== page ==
RR: I want to answer that first. I think he is a wonderful actor; he has the right intellect, energy and skills. I hoped he would do it.
SL: [I say] “Wow” every time I get a job. It’s like first and last time every time, nothing changes. I’m blessed.
Watching student protests in the 60s, there are scenes of political terrorism. There is a tendency to identify the political movement with terrorism, claiming it led inevitably to this outcome. I was touched at your attempt to find reasons, going against this public perception. That it’s not only about blowing up buildings.
RR: I don’t know a lot about Bader Meinhoff, they were very radical and violent at their core. I speak only for my country and radicalism in my country.
I believed they had the right ideas and their intentions were absolutely right. You can’t talk about America if you are rejecting true American ideals of freedom of speech/expression. I think the cause was a good cause. But the film is mainly about their lives, which is what is underneath that movement.
How do they feel now, after 30 years? Some people reject it, saying “I was young, stupid…”. Other people claim “It was a good cause, we didn’t do it right, we should have kept doing it, changing attitude”. Some others state “It was a good cause, it still is and I’m the same person”.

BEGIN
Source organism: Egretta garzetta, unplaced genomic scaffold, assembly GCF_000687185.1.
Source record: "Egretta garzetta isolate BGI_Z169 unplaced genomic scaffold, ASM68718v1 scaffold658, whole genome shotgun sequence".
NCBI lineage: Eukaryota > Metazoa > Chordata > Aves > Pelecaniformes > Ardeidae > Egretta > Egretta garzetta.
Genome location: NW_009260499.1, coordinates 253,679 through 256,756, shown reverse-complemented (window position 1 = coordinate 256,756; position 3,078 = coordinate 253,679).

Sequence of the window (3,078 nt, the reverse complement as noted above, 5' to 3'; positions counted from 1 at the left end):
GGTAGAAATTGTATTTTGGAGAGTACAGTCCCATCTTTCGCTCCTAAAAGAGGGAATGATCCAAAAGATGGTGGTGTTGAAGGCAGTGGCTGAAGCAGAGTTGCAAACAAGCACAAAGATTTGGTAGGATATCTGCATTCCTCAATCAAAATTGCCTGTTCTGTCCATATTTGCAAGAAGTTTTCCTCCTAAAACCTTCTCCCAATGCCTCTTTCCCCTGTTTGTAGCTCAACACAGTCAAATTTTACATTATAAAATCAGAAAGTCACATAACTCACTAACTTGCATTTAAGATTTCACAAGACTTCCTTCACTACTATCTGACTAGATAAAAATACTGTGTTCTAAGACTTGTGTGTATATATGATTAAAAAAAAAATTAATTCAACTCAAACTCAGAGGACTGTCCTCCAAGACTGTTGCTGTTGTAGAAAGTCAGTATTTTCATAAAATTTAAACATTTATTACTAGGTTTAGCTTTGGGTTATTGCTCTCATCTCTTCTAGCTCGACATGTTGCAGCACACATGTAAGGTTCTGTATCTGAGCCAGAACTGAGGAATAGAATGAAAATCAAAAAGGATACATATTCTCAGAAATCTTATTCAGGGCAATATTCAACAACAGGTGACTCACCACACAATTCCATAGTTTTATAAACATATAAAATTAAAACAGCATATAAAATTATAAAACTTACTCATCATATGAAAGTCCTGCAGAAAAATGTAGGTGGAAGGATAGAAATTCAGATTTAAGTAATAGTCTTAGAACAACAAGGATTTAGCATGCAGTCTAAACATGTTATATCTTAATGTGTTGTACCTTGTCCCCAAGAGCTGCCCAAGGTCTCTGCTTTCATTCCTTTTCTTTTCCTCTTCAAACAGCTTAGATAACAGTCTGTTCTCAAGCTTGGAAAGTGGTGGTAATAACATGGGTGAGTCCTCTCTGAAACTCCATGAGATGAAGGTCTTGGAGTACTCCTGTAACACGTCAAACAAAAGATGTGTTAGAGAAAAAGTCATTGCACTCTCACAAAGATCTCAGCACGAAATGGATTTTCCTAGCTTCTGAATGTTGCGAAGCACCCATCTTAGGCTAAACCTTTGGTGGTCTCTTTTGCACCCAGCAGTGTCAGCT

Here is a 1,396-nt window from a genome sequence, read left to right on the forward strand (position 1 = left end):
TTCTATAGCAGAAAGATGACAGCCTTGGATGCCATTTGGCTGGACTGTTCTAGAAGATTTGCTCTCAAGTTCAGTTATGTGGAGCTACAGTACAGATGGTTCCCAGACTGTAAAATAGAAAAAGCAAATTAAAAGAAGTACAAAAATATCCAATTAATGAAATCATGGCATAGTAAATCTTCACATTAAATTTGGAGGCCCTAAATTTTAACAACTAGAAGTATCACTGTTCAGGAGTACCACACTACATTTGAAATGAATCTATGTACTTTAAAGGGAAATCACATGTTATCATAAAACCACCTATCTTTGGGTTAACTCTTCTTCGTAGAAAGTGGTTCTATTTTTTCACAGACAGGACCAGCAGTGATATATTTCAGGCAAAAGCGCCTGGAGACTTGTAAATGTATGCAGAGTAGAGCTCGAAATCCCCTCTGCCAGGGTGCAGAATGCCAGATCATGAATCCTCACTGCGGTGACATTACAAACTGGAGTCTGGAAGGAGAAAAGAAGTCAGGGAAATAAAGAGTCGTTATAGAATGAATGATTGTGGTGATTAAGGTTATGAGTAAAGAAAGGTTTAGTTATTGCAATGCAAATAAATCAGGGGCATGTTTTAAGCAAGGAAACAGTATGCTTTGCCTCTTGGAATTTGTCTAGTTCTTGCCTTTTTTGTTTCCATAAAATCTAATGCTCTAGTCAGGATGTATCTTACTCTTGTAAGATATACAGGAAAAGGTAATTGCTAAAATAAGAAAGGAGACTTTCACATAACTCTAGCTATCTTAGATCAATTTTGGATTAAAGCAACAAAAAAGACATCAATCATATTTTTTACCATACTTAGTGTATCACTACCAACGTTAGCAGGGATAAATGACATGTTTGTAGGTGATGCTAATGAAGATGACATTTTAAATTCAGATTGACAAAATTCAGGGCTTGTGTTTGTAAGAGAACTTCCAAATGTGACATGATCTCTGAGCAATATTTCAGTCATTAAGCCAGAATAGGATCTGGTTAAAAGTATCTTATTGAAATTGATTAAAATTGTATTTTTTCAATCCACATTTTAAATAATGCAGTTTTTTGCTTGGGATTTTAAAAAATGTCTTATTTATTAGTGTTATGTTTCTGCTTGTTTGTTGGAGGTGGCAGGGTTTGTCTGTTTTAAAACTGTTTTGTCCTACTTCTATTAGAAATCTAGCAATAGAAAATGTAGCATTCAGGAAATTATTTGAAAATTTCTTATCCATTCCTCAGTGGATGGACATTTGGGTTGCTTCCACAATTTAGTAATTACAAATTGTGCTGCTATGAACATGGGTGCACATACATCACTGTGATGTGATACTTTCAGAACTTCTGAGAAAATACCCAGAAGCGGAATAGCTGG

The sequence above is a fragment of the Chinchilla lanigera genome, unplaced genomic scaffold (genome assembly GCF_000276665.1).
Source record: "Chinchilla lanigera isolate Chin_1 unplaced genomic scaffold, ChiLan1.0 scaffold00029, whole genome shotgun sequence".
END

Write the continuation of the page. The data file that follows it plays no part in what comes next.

What people feel now is personal. I tried to explore where the is emotion underneath these causes, now, 30 years later.
Sometimes your movie seems to state that it’s useless to stand up for a good cause. At that time there was a Vietnam war; now it’s financial because the rich are bigger, stronger, and we are useless.
RR: I don’t think we are useless, otherwise I wouldn’t be here.
I think it was the same condition, looking back all the way to the 20s. Same condition, same mistakes. No matter how things change, the issues remain the same. People always feel the need to change. It will always be there, it’s inevitable.
Some will say: “What was the point, I lost my life, identity”. Some others: “I don’t care what time we are living in, it was right to do it”.
Shia, many actors like Redford and Eastwood became great directors. Did you think about directing too?
SL: It’s a heavy job… actors’ attention spans last around 6 months. Bob worked on this for 5 years. Now I just try to be a good actor.
RR: Shia, I think you’re a pleasant person.
Photos: Laura Denti